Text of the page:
On Thursday, Uber announced its shortlist of countries that are being considered as future markets for its soon-to-be-launched “flying taxi” service. Uber Air, as the service is known, aims to launch demonstration flights in several cities in 2020 and a paid flying taxi operation by 2023. The company also said it plans to expand its experimentation with delivery drones for its Uber Eats service.

Last year, Uber named Dallas and Los Angeles as its first two launch cities. Today, the company said five countries are being considered for a third spot: Japan, France, Brazil, Australia, and India. (Dubai was originally selected as Uber’s first international city, but that deal ultimately fell through.) After settling on a final city, Uber says it will launch its flying taxi service there within the next five years.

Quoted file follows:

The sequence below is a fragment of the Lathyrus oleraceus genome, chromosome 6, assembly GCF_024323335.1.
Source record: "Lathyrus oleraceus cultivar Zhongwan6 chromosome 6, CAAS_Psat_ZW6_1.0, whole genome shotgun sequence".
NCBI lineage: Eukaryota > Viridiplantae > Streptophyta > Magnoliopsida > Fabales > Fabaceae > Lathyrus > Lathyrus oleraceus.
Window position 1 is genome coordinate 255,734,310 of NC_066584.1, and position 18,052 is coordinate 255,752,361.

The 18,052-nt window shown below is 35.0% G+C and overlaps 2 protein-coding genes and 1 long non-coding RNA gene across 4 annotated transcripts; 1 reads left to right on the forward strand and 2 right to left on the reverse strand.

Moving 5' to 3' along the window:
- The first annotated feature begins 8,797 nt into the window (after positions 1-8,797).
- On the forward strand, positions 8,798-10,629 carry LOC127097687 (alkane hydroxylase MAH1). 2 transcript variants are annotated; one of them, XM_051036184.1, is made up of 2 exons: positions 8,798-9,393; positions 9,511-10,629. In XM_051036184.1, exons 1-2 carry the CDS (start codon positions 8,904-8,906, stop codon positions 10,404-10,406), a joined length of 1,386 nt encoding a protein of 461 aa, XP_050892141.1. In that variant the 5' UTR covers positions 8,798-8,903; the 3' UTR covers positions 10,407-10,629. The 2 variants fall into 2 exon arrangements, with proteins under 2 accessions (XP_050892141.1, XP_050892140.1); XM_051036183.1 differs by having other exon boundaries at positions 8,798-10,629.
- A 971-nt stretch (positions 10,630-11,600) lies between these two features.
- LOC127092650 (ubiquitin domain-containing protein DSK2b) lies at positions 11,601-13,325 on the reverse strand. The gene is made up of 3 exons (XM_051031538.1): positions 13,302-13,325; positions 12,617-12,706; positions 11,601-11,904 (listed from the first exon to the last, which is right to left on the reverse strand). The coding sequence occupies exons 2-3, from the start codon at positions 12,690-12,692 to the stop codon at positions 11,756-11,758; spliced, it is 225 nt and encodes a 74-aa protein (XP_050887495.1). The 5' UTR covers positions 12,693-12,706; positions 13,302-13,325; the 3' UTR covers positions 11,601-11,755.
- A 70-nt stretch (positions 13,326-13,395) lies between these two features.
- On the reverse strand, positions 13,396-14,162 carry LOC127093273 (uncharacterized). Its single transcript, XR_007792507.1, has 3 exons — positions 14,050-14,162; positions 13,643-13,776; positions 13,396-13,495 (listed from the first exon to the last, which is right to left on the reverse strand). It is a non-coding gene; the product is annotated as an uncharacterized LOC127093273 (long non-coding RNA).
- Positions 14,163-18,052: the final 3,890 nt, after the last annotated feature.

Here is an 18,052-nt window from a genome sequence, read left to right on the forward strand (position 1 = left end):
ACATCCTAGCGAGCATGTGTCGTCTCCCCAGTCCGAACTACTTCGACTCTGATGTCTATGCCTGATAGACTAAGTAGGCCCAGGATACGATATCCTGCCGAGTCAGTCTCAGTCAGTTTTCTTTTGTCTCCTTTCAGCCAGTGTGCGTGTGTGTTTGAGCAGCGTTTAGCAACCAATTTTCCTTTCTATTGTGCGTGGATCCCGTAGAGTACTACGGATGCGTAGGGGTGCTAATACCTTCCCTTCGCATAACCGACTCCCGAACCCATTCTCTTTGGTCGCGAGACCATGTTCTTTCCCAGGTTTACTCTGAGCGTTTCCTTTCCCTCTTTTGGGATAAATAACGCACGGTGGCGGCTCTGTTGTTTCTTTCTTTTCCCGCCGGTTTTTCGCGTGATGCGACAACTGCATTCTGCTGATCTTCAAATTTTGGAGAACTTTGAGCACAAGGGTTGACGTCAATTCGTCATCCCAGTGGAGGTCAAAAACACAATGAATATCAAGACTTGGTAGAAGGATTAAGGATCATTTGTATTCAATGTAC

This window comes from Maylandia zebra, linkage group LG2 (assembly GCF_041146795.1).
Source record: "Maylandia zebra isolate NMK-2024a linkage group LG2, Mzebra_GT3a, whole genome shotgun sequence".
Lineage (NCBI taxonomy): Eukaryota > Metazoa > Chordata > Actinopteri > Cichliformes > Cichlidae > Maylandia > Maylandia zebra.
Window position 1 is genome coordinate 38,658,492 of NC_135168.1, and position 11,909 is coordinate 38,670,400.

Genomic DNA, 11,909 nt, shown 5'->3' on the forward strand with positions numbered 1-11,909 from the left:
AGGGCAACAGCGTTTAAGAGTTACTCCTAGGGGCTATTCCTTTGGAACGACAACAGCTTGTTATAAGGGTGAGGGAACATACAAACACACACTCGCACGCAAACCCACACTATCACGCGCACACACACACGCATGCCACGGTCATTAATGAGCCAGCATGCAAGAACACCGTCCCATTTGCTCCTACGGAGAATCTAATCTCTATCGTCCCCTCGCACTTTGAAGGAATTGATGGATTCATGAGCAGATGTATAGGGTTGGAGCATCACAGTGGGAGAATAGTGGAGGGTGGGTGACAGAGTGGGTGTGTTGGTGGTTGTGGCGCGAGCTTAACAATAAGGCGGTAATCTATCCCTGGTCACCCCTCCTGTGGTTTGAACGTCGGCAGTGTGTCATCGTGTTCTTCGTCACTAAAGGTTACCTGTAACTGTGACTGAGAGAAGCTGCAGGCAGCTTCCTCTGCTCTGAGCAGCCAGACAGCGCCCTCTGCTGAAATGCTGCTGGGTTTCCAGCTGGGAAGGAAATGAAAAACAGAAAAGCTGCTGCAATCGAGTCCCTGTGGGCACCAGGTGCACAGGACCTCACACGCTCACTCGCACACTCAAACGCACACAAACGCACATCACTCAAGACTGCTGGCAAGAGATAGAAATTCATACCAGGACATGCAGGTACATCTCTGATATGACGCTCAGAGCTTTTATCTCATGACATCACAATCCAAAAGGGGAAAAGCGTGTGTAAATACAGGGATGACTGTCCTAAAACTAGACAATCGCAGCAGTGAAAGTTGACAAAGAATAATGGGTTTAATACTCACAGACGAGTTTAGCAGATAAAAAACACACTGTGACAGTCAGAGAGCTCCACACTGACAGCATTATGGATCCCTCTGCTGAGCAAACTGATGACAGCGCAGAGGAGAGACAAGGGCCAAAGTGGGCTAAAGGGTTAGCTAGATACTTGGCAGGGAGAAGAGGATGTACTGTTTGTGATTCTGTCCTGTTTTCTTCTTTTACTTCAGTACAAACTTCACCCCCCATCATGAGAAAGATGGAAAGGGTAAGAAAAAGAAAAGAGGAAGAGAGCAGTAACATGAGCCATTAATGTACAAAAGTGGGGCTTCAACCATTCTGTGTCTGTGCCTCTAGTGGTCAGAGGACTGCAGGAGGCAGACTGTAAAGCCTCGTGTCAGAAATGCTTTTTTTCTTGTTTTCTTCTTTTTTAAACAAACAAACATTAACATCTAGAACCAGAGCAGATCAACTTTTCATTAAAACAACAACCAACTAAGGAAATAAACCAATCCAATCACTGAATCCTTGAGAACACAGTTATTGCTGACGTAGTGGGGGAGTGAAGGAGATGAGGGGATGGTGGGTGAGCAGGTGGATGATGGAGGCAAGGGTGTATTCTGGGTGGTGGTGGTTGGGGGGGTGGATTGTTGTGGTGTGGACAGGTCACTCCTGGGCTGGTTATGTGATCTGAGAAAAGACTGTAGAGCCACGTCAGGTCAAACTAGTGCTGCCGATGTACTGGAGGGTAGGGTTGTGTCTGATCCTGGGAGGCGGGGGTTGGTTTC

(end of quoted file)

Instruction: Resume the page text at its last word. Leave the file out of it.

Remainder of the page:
The news comes as Uber looks beyond its origins as a fancy car service and into new modes of transportation, including bikes, scooters, and, yes, even “flying cars.” Uber’s plan to fill the skies above cities with swarms of electric-powered air taxis is only two years old, but the company has already convened two well-attended summits and landed dozens of partners in aircraft manufacturing, battery technology, real estate, and government regulation.

Potential Uber Air routes in Tokyo.
Image: Uber

To be sure, the technology that would power Uber’s air taxi network is still nascent and won’t leave the testing phase…